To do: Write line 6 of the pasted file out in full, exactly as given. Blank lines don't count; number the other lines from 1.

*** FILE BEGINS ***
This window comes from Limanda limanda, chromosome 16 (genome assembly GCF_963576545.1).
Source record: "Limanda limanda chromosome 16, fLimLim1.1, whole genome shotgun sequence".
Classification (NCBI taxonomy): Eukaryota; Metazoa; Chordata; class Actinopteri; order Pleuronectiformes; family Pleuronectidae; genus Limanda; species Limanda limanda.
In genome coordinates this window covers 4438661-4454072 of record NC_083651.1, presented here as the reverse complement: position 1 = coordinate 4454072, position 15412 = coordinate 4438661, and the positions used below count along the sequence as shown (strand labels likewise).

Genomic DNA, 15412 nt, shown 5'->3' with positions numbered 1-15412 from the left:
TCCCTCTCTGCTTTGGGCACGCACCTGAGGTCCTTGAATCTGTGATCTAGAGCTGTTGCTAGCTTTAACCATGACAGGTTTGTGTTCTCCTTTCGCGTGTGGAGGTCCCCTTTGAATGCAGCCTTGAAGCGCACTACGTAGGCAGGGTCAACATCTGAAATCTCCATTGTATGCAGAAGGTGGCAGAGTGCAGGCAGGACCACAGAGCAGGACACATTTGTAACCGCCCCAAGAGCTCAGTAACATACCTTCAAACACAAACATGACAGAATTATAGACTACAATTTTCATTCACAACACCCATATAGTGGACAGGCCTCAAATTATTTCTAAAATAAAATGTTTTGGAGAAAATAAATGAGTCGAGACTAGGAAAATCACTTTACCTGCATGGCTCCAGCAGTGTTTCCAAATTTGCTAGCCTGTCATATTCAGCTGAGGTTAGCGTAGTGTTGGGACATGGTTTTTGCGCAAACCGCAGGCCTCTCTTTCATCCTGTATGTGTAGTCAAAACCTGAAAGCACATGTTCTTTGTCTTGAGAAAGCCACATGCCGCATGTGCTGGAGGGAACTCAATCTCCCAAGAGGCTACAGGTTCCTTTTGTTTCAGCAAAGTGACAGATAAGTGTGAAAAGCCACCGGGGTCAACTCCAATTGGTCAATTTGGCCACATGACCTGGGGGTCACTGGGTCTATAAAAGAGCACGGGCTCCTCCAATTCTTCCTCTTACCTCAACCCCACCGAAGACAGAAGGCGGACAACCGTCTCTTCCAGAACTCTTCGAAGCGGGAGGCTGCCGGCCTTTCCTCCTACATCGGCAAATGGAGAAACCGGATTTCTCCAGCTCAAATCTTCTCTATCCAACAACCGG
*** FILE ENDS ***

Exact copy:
TCCCTCTCTGCTTTGGGCACGCACCTGAGGTCCTTGAATCTGTGATCTAGAGCTGTTGCTAGCTTTAACCATGACAGGTTTGTGTTCTCCTTTCGCGTGTGGAGGTCCCCTTTGAATGCAGCCTTGAAGCGCACTACGTAGGCAGGGTCAACATCTGAAATCTCCATTGTATGCAGAAGGTGGCAGAGTGCAGGCAGGACCACAGAGCAGGACACATTTGTAACCGCCCCAAGAGCTCAGTAACATACCTTCAAACACAAACATGACAGAATTATAGACTACAATTTTCATTCACAACACCCATATAGTGGACAGGCCTCAAATTATTTCTAAAATAAAATGTTTTGGAGAAAATAAATGAGTCGAGACTAGGAAAATCACTTTACCTGCATGGCTCCAGCAGTGTTTCCAAATTTGCTAGCCTGTCATATTCAGCTGAGGTTAGCGTAGTGTTGGGACATGGTTTTTGCGCAAACCGCAGGCCTCTCTTTCATCCTGTATGTGTAGTCAAAACCTGAAAGCACATGTTCTTTGTCTTGAGAAAGCCACATGCCGCATGTGCTGGAGGGAACTCAATCTCCCAAGAGGCTACAGGTTCCTTTTGTTTCAGCAAAGTGACAGATAAGTGTGAAAAGCCACCGGGGTCAACTCCAATTGGTCAATTTGGCCACATGACCTGGGGGTCACTGGGTCTATAAAAGAGCACGGGCTCCTCCAATTCTTCCTCTTACCTCAACCCCACCGAAGACAGAAGGCGGACAACCGTCTCTTCCAGAACTCTTCGAAGCGGGAGGCTGCCGGCCTTTCCTCCTACATCGGCAAATGGAGAAACCGGATTTCTCCAGCTCAAATCTTCTCTATCCAACAACCGG